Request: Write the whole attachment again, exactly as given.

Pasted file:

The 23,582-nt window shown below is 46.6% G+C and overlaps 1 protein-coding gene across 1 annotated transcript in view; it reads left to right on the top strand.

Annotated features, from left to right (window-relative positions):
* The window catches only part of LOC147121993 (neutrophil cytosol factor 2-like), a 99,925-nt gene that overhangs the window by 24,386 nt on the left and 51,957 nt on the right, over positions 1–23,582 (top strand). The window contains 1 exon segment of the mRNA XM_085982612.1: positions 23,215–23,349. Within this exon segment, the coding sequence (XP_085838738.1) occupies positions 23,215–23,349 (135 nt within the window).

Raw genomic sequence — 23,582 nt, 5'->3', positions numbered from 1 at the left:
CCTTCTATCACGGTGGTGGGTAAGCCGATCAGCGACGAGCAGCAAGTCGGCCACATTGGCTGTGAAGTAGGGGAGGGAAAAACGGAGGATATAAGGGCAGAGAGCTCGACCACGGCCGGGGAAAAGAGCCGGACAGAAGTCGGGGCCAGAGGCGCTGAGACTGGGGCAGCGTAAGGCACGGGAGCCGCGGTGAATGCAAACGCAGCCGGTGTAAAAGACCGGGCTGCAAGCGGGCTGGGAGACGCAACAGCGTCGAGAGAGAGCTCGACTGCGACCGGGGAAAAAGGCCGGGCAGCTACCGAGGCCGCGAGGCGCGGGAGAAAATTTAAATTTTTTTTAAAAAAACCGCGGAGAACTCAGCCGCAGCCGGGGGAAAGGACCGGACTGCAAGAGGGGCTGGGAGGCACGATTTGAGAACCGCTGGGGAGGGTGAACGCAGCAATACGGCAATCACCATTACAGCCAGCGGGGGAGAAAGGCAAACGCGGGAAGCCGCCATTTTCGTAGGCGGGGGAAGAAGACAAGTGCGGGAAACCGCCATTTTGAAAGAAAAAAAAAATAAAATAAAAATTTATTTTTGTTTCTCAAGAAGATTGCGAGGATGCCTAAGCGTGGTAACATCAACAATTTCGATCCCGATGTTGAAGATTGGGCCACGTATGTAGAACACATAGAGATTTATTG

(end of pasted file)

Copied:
The 23,582-nt window shown below is 46.6% G+C and overlaps 1 protein-coding gene across 1 annotated transcript in view; it reads left to right on the top strand.

Annotated features, from left to right (window-relative positions):
* The window catches only part of LOC147121993 (neutrophil cytosol factor 2-like), a 99,925-nt gene that overhangs the window by 24,386 nt on the left and 51,957 nt on the right, over positions 1–23,582 (top strand). The window contains 1 exon segment of the mRNA XM_085982612.1: positions 23,215–23,349. Within this exon segment, the coding sequence (XP_085838738.1) occupies positions 23,215–23,349 (135 nt within the window).

Raw genomic sequence — 23,582 nt, 5'->3', positions numbered from 1 at the left:
CCTTCTATCACGGTGGTGGGTAAGCCGATCAGCGACGAGCAGCAAGTCGGCCACATTGGCTGTGAAGTAGGGGAGGGAAAAACGGAGGATATAAGGGCAGAGAGCTCGACCACGGCCGGGGAAAAGAGCCGGACAGAAGTCGGGGCCAGAGGCGCTGAGACTGGGGCAGCGTAAGGCACGGGAGCCGCGGTGAATGCAAACGCAGCCGGTGTAAAAGACCGGGCTGCAAGCGGGCTGGGAGACGCAACAGCGTCGAGAGAGAGCTCGACTGCGACCGGGGAAAAAGGCCGGGCAGCTACCGAGGCCGCGAGGCGCGGGAGAAAATTTAAATTTTTTTTAAAAAAACCGCGGAGAACTCAGCCGCAGCCGGGGGAAAGGACCGGACTGCAAGAGGGGCTGGGAGGCACGATTTGAGAACCGCTGGGGAGGGTGAACGCAGCAATACGGCAATCACCATTACAGCCAGCGGGGGAGAAAGGCAAACGCGGGAAGCCGCCATTTTCGTAGGCGGGGGAAGAAGACAAGTGCGGGAAACCGCCATTTTGAAAGAAAAAAAAAATAAAATAAAAATTTATTTTTGTTTCTCAAGAAGATTGCGAGGATGCCTAAGCGTGGTAACATCAACAATTTCGATCCCGATGTTGAAGATTGGGCCACGTATGTAGAACACATAGAGATTTATTG